This is part of our ongoing series on everything to know about homebuying.
Ready to buy a house? A good credit score can make your home shopping experience a lot easier. A high score, for example, may help you qualify for more loan options with lower interest rates.
But the science behind credit scores can be a little complicated. To help you (and ourselves) understand it, we look at it from a three-tiered perspective. There are the credit agencies, your credit reports, and your FICO score.
FICO (pronounced “Fie-co”) is a consumer data company whose scoring model calculates numbers between 300 and 850. Your FICO score is a number that sums up the estimated health of your credit history.
When you take out new lines of credit and make or miss payments, lenders may give that information to any, all or none of the three bureaus: Experian, TransUnion, and Equifax. These agencies collect your history into a credit report. Since lenders aren’t required to inform all three agencies, your credit report may vary between them, and the FICO score calculated by each may be slightly different.
(Keep in mind that these reports can have errors, as we explain in our post, “Seeing Conflicting Credit Scores?“)
To determine your credit score, FICO uses five factors, including the age and diversity of your lines of credit (debts). But some have more significance than others. Looking at your score like a percentage, some factors have about 10% importance (out of 100%), while another has 35%.
Here is a breakdown of the five factors in your credit score and how much each matters:
- Payment history – 35%
This measures how consistently you pay your debts on time. Since this takes up the largest percentage of your credit report, making timely payments has the biggest impact on your credit score (whether it be positive or negative).
- Amounts owed – 30%
You can’t build a credit history without taking out any lines of credit. However, having a lot of debt can be a red flag for lenders. Some are wary of high credit card balances, for example, or a large chunk of your income going to pay off loans. In general, it’s a good idea to keep your credit card balances at 30% or less of your credit limit.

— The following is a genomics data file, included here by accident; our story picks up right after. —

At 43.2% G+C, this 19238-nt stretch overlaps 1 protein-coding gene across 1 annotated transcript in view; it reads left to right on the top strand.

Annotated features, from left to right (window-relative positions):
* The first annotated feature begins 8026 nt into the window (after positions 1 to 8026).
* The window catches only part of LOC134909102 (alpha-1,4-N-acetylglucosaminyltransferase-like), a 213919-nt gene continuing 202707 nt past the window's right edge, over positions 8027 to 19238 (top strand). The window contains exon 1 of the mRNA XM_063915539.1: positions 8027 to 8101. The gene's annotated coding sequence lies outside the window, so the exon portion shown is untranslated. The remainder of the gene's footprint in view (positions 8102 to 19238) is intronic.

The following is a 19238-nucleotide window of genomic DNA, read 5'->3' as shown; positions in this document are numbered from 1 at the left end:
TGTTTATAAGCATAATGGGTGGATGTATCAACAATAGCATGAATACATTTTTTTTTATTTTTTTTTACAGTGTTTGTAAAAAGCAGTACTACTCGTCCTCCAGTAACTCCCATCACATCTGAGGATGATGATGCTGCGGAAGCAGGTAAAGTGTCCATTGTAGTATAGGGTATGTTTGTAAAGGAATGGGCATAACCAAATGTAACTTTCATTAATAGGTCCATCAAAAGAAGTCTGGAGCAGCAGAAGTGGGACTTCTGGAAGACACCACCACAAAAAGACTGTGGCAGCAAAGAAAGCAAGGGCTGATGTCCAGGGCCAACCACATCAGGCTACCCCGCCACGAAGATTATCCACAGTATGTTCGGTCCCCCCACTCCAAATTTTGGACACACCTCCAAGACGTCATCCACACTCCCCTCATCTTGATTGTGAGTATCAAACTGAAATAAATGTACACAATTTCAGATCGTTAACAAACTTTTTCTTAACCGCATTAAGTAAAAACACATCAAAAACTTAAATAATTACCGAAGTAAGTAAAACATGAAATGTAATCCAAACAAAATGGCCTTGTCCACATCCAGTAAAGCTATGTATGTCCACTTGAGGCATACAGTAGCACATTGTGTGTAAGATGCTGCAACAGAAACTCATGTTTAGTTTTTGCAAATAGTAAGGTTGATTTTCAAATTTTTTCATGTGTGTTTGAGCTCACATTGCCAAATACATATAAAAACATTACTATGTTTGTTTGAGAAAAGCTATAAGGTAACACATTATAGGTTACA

- Length of credit history -15%
The age of your credit history also matters. The older your credit lines are, the easier it is for lenders to see proof that you’re responsible at managing debt. Keeping older accounts open can help boost your score, even if you aren’t actively using the credit line. Closing old, paid-off accounts, however, can lower your credit score.
- New credit -10%
Taking out a bunch of loans in a short time period can get a lender’s attention, so it’s best to avoid opening new lines of credit while shopping for a house. Not only can it decrease your credit score, but it may also impact the mortgage amount you qualify for. Lenders, after all, like to see a reasonable debt-to-income ratio. (What is that? NerdWallet has a great explainer on DTI here.)
- Credit mix – 10%
Lenders like to see diverse lines of credit. These can include student loans, car payments, and credit cards. Be careful though, as payday loans or title loans can negatively impact your score.
Hearing about interest rates but not sure how they affect you? We explain what interest rates are and why they matter.